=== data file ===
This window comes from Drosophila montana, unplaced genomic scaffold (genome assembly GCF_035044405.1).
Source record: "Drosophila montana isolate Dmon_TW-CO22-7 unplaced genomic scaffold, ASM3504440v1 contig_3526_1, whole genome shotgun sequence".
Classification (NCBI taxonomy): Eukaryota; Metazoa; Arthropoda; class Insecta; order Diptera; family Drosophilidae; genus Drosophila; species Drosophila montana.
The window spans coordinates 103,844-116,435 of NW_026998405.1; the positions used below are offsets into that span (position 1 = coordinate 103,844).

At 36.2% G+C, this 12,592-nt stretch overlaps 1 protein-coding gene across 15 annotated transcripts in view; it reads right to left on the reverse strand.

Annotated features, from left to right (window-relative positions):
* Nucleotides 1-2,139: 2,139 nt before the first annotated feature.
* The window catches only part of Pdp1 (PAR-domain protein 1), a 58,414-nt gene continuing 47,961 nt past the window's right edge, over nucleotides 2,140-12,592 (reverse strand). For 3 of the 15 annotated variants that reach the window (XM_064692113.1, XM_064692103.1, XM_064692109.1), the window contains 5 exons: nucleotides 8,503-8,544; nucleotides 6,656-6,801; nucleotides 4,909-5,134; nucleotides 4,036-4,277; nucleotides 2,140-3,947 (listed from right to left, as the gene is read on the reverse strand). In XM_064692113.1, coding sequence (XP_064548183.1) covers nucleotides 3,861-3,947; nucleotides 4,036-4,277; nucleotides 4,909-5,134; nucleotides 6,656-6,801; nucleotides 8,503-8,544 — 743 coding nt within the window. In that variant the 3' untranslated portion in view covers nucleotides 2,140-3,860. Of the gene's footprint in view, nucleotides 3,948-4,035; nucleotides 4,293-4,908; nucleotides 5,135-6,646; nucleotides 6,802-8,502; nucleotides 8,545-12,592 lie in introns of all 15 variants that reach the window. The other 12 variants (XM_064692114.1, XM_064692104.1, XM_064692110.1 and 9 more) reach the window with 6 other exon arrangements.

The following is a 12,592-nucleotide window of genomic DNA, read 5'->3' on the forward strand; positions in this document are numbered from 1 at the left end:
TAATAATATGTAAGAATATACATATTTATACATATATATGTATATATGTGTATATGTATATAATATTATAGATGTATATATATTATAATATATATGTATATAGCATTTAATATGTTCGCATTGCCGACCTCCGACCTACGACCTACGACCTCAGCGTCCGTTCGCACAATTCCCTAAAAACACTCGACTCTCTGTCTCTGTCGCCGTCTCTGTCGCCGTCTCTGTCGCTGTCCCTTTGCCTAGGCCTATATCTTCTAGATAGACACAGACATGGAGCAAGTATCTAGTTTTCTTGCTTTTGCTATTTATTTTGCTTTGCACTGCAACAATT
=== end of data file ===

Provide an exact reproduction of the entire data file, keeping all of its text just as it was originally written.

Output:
This window comes from Drosophila montana, unplaced genomic scaffold (genome assembly GCF_035044405.1).
Source record: "Drosophila montana isolate Dmon_TW-CO22-7 unplaced genomic scaffold, ASM3504440v1 contig_3526_1, whole genome shotgun sequence".
Classification (NCBI taxonomy): Eukaryota; Metazoa; Arthropoda; class Insecta; order Diptera; family Drosophilidae; genus Drosophila; species Drosophila montana.
The window spans coordinates 103,844-116,435 of NW_026998405.1; the positions used below are offsets into that span (position 1 = coordinate 103,844).

At 36.2% G+C, this 12,592-nt stretch overlaps 1 protein-coding gene across 15 annotated transcripts in view; it reads right to left on the reverse strand.

Annotated features, from left to right (window-relative positions):
* Nucleotides 1-2,139: 2,139 nt before the first annotated feature.
* The window catches only part of Pdp1 (PAR-domain protein 1), a 58,414-nt gene continuing 47,961 nt past the window's right edge, over nucleotides 2,140-12,592 (reverse strand). For 3 of the 15 annotated variants that reach the window (XM_064692113.1, XM_064692103.1, XM_064692109.1), the window contains 5 exons: nucleotides 8,503-8,544; nucleotides 6,656-6,801; nucleotides 4,909-5,134; nucleotides 4,036-4,277; nucleotides 2,140-3,947 (listed from right to left, as the gene is read on the reverse strand). In XM_064692113.1, coding sequence (XP_064548183.1) covers nucleotides 3,861-3,947; nucleotides 4,036-4,277; nucleotides 4,909-5,134; nucleotides 6,656-6,801; nucleotides 8,503-8,544 — 743 coding nt within the window. In that variant the 3' untranslated portion in view covers nucleotides 2,140-3,860. Of the gene's footprint in view, nucleotides 3,948-4,035; nucleotides 4,293-4,908; nucleotides 5,135-6,646; nucleotides 6,802-8,502; nucleotides 8,545-12,592 lie in introns of all 15 variants that reach the window. The other 12 variants (XM_064692114.1, XM_064692104.1, XM_064692110.1 and 9 more) reach the window with 6 other exon arrangements.

The following is a 12,592-nucleotide window of genomic DNA, read 5'->3' on the forward strand; positions in this document are numbered from 1 at the left end:
TAATAATATGTAAGAATATACATATTTATACATATATATGTATATATGTGTATATGTATATAATATTATAGATGTATATATATTATAATATATATGTATATAGCATTTAATATGTTCGCATTGCCGACCTCCGACCTACGACCTACGACCTCAGCGTCCGTTCGCACAATTCCCTAAAAACACTCGACTCTCTGTCTCTGTCGCCGTCTCTGTCGCCGTCTCTGTCGCTGTCCCTTTGCCTAGGCCTATATCTTCTAGATAGACACAGACATGGAGCAAGTATCTAGTTTTCTTGCTTTTGCTATTTATTTTGCTTTGCACTGCAACAATT